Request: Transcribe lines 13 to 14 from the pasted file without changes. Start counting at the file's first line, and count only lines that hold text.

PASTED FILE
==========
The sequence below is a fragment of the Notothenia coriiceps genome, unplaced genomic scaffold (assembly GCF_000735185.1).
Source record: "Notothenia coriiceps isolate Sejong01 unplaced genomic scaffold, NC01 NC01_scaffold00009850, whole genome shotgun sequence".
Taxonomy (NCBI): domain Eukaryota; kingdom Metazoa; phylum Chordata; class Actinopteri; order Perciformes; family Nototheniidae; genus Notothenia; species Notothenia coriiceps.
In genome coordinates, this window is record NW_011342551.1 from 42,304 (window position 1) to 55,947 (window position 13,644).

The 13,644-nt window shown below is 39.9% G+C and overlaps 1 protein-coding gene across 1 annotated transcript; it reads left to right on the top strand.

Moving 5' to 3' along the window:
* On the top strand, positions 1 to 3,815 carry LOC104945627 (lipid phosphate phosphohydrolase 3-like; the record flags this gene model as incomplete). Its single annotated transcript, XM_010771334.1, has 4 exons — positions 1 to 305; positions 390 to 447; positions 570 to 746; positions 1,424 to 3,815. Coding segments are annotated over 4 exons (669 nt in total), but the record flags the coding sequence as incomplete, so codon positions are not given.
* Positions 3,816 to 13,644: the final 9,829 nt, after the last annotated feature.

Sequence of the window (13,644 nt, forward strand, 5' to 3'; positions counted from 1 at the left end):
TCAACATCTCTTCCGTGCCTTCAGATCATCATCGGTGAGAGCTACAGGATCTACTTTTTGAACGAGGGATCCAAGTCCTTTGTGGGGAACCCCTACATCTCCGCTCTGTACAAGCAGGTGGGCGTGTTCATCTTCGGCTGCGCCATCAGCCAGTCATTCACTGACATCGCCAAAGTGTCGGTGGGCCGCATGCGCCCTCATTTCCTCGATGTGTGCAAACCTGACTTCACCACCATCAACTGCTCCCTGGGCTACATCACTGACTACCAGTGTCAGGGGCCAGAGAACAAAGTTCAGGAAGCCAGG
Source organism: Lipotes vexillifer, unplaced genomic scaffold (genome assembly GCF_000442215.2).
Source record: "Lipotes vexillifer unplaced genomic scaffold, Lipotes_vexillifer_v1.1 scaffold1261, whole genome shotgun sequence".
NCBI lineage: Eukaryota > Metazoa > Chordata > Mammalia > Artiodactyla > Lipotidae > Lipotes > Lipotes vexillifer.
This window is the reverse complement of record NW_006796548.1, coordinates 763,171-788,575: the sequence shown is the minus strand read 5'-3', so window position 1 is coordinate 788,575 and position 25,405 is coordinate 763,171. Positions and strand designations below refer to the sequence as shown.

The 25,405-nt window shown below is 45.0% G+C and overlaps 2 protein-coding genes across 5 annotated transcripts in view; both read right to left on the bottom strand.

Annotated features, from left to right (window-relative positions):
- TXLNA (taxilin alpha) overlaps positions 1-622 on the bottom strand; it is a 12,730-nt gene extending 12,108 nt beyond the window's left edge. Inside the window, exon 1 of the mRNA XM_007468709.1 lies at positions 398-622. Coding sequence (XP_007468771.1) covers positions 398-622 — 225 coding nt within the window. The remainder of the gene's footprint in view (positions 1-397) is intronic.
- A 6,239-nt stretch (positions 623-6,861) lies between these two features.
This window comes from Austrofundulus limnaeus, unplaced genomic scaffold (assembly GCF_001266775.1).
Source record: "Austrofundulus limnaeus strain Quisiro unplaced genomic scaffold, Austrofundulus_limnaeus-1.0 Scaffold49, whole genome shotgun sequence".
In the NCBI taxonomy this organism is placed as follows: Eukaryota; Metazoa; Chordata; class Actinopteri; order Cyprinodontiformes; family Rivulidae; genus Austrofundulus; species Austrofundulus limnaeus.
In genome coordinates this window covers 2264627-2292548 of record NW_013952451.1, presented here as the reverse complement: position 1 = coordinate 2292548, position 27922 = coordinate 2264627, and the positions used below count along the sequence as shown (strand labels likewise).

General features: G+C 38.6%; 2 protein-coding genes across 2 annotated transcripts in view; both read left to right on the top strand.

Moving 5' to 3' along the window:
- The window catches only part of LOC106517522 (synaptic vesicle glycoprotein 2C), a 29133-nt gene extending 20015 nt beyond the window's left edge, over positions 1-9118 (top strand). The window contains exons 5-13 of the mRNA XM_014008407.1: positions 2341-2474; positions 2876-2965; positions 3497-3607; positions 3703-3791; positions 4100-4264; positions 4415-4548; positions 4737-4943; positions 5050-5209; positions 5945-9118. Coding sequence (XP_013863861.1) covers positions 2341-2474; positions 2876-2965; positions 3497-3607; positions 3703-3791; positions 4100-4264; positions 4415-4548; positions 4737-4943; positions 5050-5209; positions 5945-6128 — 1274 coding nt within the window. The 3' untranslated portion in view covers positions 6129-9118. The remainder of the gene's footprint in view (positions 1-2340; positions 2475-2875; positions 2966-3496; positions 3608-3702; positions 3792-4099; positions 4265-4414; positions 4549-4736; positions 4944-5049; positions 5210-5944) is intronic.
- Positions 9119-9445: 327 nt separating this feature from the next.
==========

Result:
NCBI lineage: Eukaryota > Metazoa > Chordata > Mammalia > Artiodactyla > Lipotidae > Lipotes > Lipotes vexillifer.
This window is the reverse complement of record NW_006796548.1, coordinates 763,171-788,575: the sequence shown is the minus strand read 5'-3', so window position 1 is coordinate 788,575 and position 25,405 is coordinate 763,171. Positions and strand designations below refer to the sequence as shown.